"Good News" is an exuberant musical set in the 1920s. It should be a lot of fun.  Cast members include:
Tom Marlowe -- Gabriel Borjon
Connie Lane -- Natalie Miller
Bobby Randall -- Jay Miramontes
Babe O'Day -- Heather Neinast
Prof. Kenyon -- Veronique Merrill Warner
Coach Johnson -- Greg Stokes
Pooch Kearney -- Jerry Marble
Pat Bingham -- Katherine Gutierrez
Sylvester -- Ben Otis
Millie -- Emily Turner
Flo -- Rebecca Schroeder
Lucy -- Jennifer Perez
Corda -- Jaimelynn Lake
Agatha -- Summer Shippy
Betty -- Samantha Salazar
Beef Saunders -- Landon Pikkel
Windy -- Mark Berglund
Slats -- Ruben Renteria
Lefty -- Ryan Miramontes
Grubs -- Robert Dominguez
Adult chorus -- John Francis, Pat Williams, Richard DeVicariis, Brigitta Weger, and John Warner Roberts

"Good News" will be playing September 9, 10, 16, 17, 23, 24 at 8 p.m. and Sunday, September 18 at 2:30 p.m.

If you've never been to Whittier Community Theatre, you are missing out on one of the best bargains in local entertainment.  For a paltry $42 a season, you get 4 shows, and an excuse for a night out with your spouse, sweetheart, or your besties.  Such a deal!
I love community theatre - it gives ordinary folks a chance to develop and expand their talents, and have some fun, too.  I also happen to think that the WCT has some of the nicest folks in Whittier affiliated with it.  [Anyone can audition for a show, but they can always use volunteers in many different areas behind the scenes as well. ]
This up-coming season has some real gems.  In addition to "Good News", the WCT players will be delighting audiences with "A Nice Family Gathering", "Office Hours" and Noel Coward's unforgettable, "Blithe Spirit".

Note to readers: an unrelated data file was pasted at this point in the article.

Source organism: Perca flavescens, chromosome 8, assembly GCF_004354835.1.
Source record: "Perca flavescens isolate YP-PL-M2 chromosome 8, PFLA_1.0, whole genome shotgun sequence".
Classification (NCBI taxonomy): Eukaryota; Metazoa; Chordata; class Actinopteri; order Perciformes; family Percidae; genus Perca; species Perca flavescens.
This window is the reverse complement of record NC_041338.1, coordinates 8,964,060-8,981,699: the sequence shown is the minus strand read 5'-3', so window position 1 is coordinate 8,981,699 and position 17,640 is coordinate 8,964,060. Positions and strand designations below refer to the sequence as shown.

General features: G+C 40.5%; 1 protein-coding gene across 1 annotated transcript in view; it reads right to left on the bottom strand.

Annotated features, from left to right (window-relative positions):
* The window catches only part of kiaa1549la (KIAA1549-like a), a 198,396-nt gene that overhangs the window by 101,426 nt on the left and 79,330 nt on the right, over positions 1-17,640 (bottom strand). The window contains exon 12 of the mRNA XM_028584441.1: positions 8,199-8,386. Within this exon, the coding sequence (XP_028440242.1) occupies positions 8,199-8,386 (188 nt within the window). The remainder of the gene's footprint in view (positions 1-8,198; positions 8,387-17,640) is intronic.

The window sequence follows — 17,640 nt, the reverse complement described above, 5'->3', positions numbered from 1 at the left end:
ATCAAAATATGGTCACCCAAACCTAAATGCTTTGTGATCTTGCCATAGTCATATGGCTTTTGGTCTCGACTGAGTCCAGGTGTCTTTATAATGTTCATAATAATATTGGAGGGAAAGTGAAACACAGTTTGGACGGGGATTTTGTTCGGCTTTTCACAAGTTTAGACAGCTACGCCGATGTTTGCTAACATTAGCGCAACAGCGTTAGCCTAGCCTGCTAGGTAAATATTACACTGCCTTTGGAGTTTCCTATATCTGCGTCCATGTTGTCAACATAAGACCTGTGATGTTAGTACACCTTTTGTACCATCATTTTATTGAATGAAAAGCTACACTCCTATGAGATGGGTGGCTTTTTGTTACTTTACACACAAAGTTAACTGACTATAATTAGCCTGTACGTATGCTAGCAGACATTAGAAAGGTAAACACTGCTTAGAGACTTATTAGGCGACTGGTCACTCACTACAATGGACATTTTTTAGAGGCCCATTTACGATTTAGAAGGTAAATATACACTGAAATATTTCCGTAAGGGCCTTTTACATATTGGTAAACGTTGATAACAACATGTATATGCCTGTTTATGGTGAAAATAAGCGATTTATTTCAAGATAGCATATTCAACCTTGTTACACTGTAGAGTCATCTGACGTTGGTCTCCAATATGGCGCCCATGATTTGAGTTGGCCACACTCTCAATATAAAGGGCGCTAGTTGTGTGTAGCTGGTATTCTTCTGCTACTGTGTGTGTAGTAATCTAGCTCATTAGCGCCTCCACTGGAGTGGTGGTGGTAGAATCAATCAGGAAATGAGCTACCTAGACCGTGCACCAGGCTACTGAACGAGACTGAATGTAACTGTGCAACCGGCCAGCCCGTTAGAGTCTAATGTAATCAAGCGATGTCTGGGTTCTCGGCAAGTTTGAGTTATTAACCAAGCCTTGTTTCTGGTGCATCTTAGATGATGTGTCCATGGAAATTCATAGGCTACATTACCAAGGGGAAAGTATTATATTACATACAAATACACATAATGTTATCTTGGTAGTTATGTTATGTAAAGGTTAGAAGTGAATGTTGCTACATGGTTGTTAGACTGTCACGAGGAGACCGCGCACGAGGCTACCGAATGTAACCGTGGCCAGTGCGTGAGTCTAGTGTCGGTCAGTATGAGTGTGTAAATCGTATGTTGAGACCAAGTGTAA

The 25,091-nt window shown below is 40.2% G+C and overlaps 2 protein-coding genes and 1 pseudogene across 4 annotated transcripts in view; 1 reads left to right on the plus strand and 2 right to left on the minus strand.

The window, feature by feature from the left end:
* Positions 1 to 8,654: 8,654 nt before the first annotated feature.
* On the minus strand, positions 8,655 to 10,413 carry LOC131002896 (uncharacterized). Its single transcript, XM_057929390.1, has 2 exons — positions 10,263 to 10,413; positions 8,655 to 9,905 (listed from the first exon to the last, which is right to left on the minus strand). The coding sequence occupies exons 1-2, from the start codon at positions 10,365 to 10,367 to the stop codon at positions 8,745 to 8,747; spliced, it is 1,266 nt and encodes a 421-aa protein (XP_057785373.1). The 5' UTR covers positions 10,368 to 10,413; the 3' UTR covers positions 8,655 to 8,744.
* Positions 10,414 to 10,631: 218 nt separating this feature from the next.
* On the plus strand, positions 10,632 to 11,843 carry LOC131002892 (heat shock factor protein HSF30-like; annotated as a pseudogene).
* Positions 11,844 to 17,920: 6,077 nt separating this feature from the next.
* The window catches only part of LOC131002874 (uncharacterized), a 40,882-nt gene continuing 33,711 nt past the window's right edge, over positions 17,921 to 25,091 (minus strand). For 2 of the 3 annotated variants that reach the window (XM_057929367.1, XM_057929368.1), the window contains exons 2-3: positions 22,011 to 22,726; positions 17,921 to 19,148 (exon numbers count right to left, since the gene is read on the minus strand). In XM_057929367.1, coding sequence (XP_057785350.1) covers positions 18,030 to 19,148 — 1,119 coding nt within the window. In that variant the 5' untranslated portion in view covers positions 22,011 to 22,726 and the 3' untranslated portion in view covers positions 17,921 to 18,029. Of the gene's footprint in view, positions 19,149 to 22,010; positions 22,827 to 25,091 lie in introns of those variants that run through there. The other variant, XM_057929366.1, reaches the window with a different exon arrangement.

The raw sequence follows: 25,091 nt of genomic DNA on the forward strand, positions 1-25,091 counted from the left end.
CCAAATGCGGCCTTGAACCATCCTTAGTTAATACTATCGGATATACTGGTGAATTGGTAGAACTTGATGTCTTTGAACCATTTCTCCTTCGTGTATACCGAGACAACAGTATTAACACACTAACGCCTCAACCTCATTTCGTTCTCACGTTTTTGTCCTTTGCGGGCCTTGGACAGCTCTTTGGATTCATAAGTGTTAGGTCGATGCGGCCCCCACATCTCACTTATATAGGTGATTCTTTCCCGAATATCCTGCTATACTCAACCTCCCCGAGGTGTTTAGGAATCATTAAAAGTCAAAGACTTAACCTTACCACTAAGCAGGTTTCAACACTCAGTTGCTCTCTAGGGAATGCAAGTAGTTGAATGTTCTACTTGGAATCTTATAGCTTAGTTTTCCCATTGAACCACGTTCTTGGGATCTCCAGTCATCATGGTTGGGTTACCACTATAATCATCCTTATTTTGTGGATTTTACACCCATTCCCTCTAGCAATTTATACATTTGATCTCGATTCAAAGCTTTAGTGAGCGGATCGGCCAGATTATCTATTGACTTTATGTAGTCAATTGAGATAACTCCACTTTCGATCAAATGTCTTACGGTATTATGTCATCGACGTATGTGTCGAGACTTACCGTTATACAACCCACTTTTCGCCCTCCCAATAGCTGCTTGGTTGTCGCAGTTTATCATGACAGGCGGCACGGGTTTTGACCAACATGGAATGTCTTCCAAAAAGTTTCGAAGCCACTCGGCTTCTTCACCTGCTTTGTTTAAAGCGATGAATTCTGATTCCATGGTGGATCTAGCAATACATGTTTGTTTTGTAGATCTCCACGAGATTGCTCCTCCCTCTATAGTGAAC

A Nice Family Gathering: It's Thanksgiving Day and the first family gathering at the Lundeen household since Dad died.  At the gathering, Dad comes back as a ghost with a mission: to tell his wife of 35 years that he loved her, soemthing he neglected to tell her while he was alive.  The problem is, she can't hear or see him.  The trouble begins when Mom invites a date for dinner.
Office Hours: Six different story lines connected by a few common events which has been described as a "laff-a-minit riot".
Blithe Spirit:  Well, if you don't know the plot to Blithe Spirit - you really need to come see it in person!  This is one of my absolute favorite plays!
Season tickets are $42.00.  Single tickets for Good News, the musical, are $18.  All other shows are $12.00 each.   These prices are such a bargain!
The Whittier Community Theatre has brought quality live theatre to our little community for 89 years. For tickets or questions, call (562) 696-0600.

Tuesday, August 23, 2011

Norwegian Bunads

Me and Solveig in our summer Bunads circa 1963
 Norwegians have unique costumes that are worn on special occasions called bunads (boo-nods).  There are elaborate formal versions of them, and simple "summer" versions of them, such as you see above, and the designs vary from region to region around Norway.